The future of logistics: An insight into Fraunhofer’s advanced robots

Fraunhofer Self-balancing evoBOT Logistics Robot
The evoBOT features circular, rotating grippers capable of lifting up to 65 kg and transporting loads up to 100 kg. Images courtesy Fraunhofer IML

In the realm of robotics, the Fraunhofer Institute in Germany has emerged as a significant player, especially with its latest offerings in logistics robots. These robots, the evoBOT and the O³dyn pallet jack, exemplify advanced engineering and are poised to revolutionize the logistics and warehousing industries.

The conversation around humanoid robots has been buzzing for quite some time. As Brett Adcock, CEO of Figure, highlights, their initial applications will likely be limited to basic tasks such as lifting and moving objects. However, the human-like form of these robots may not be the most efficient design for specific tasks, especially in structured environments like warehouses and factories.

In contrast, Fraunhofer’s evoBOT and O³dyn logistics robots are designed with functionality and efficiency at their core. The evoBOT, a self-balancing, two-wheeled robot, boasts impressive capabilities. With its extendable legs, it can reach speeds up to 60 km/h (37 mph), far surpassing the estimated 5-6 km/h (3-4 mph) walking pace of humanoid robots.

Additionally, the evoBOT can lift up to 65 kg (143 lb) with its self-locking arms, over three times the payload of a typical humanoid robot, and can handle up to 100 kg (220 lb) if pre-loaded.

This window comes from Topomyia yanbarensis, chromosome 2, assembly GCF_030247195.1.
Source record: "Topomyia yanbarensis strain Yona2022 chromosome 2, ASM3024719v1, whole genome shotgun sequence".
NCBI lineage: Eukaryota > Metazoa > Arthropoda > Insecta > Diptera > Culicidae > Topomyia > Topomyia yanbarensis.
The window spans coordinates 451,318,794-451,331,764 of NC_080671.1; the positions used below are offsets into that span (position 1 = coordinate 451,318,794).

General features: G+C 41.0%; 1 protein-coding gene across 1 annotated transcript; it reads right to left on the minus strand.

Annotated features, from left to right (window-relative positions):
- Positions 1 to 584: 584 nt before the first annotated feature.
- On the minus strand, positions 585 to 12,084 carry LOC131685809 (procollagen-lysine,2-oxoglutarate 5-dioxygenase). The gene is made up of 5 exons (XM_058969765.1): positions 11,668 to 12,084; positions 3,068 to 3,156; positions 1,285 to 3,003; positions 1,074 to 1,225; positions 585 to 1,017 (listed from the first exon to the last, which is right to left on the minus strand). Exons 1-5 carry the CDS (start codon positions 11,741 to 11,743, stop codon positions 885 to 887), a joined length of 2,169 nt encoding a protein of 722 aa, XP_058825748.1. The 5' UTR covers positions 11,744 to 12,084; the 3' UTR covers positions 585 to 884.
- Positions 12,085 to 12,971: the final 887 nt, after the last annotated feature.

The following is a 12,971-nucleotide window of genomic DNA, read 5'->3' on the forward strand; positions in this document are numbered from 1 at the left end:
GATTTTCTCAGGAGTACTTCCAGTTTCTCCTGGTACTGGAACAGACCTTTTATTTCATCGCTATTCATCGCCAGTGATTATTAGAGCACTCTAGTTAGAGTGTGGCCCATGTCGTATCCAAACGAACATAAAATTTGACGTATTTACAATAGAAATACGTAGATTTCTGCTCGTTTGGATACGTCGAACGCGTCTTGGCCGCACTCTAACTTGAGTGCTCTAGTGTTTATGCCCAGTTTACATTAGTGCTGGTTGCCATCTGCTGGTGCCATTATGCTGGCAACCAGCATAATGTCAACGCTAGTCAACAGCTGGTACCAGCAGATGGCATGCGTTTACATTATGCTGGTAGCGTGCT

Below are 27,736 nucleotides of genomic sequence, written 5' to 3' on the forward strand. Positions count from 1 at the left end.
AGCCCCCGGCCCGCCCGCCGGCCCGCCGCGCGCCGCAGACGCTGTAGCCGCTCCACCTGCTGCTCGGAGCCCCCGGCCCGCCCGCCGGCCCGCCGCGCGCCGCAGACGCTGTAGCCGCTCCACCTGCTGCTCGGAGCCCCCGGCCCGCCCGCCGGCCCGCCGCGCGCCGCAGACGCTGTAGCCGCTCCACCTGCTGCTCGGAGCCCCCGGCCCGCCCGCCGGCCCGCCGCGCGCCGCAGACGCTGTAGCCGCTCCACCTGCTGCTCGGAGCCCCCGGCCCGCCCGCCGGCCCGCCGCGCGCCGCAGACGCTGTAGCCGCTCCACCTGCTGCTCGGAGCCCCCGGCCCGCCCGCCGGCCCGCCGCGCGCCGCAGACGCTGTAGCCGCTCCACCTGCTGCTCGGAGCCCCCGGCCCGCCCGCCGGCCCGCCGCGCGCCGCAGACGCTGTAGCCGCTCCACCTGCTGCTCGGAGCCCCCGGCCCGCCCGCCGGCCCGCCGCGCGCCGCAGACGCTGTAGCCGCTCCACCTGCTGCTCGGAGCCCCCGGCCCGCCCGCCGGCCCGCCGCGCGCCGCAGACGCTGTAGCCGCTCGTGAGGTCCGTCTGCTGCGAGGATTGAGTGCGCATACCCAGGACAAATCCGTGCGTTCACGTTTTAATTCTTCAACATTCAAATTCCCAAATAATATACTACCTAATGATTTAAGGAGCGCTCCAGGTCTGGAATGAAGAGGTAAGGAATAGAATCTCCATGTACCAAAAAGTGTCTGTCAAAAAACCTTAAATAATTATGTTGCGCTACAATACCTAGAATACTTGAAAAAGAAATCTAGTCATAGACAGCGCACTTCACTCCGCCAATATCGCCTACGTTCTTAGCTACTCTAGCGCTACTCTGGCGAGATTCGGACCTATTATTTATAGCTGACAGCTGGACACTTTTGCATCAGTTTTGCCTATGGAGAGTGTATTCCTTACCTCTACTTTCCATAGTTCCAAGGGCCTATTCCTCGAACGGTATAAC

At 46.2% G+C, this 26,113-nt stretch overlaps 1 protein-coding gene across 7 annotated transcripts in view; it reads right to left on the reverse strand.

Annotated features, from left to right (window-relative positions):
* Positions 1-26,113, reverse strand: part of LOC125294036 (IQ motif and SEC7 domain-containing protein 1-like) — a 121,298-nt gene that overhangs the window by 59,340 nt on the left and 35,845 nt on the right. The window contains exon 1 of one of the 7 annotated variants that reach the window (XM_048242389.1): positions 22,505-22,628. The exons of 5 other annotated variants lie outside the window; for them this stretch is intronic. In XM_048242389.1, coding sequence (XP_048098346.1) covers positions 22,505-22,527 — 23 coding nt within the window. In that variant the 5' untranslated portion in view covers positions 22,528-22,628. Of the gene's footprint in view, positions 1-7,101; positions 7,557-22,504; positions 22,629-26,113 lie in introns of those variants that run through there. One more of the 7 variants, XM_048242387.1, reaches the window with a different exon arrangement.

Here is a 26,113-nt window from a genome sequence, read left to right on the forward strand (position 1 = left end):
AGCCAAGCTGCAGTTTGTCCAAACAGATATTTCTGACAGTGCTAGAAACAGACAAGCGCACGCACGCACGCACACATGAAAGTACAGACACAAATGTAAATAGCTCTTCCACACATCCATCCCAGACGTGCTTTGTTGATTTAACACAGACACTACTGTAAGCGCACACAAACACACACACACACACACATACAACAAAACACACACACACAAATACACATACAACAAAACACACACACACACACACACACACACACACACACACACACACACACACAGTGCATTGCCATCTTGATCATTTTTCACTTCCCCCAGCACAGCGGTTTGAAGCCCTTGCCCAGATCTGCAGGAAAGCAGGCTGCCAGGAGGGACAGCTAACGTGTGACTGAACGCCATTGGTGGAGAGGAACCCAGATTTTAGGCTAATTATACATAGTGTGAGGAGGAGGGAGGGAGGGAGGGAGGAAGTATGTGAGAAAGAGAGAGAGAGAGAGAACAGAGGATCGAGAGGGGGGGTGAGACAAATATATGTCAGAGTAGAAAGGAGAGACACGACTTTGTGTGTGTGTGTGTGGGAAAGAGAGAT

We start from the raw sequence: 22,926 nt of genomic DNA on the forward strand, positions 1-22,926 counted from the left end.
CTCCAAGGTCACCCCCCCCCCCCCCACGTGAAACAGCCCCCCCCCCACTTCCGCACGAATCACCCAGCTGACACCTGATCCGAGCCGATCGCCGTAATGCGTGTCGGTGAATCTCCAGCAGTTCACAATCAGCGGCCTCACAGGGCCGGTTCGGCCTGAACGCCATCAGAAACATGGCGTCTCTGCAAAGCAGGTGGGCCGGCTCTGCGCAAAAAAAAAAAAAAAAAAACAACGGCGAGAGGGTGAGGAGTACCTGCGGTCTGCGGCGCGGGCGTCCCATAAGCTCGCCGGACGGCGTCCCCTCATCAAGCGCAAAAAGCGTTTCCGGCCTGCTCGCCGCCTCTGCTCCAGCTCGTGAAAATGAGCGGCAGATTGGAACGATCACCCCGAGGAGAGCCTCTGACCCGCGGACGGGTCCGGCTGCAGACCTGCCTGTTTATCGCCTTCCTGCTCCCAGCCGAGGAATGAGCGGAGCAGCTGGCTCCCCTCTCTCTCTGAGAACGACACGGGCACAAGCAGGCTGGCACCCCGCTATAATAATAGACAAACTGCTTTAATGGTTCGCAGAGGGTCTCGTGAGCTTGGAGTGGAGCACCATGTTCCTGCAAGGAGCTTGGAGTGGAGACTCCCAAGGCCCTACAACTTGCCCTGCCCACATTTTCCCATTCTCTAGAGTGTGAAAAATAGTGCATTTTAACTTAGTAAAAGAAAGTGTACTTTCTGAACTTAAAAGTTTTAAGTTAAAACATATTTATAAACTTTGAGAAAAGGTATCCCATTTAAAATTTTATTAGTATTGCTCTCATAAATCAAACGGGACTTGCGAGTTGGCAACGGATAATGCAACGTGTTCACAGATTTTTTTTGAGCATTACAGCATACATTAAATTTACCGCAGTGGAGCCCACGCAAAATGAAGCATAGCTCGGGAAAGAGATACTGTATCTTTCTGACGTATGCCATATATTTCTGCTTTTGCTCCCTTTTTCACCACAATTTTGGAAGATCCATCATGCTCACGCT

Fraunhofer Self-balancing evoBOT Motors
The evoBOT’s high-performance motors make it extremely quick and agile.

The evoBOT’s design allows for high precision in placement tasks, such as stacking crates. Its circular grippers, while less versatile than human hands, enable it to lift objects without inverting them, facilitating access to higher shelves.

The robot’s compact size, weighing around 40 kg (88 lb), and the ability to operate for up to 8 hours on a single battery charge enhance its utility in various settings. Notably, it can navigate slopes up to 45 degrees and can quickly recover from falls, demonstrating remarkable agility and resilience.

The O³dyn robot, on the other hand, is a robust autonomous pallet jack. It utilizes omnidirectional Mecanum wheels and air suspension for versatile movement and is capable of both indoor and outdoor operation. The robot’s navigation system, incorporating LiDAR, GPS, and 3D cameras, enables precise positioning for pallet pick-up.

Fraunhofer O3dyn Pallet Jack Logistics Robot
O³dyn pallet jack wraps itself around pallets for effortless lifting and transport.

Once it secures a load, which it can do with a capacity of up to 350 kg (772 lb), the O³dyn can maneuver through tight spaces with ease. This prototype, with its aluminum frame, has the potential to be enhanced for handling loads up to 1,300 kg (2,866 lb).

The O³dyn’s design also incorporates an emergency brake system, which activates by releasing air from the suspension and using friction brake plates to halt the robot swiftly. This feature is crucial for safety, particularly in dynamic environments where unexpected obstacles may arise.

Fraunhofer O3dyn Pallet Jack Logistics Robot Mecanum Wheels
O³dyn’s Mecanum wheels and air suspension enable precise movement and easy navigation in confined areas.

Fraunhofer’s robotics innovations do not solely focus on functionality. The evoBOT, for instance, has an aesthetically pleasing design, described as “cute” in contrast to the more industrial appearance of the O³dyn. This aspect of design, while seemingly superficial, can play a significant role in the integration of these robots into human-centric environments.

While pricing information for these logistics robots is not currently available, it is clear that the evoBOT and O³dyn are positioned to make significant impacts in logistics and warehousing. Their advanced capabilities in speed, payload, agility, and precision position them as formidable alternatives to humanoid robots in specific applications.

Source: Fraunhofer IML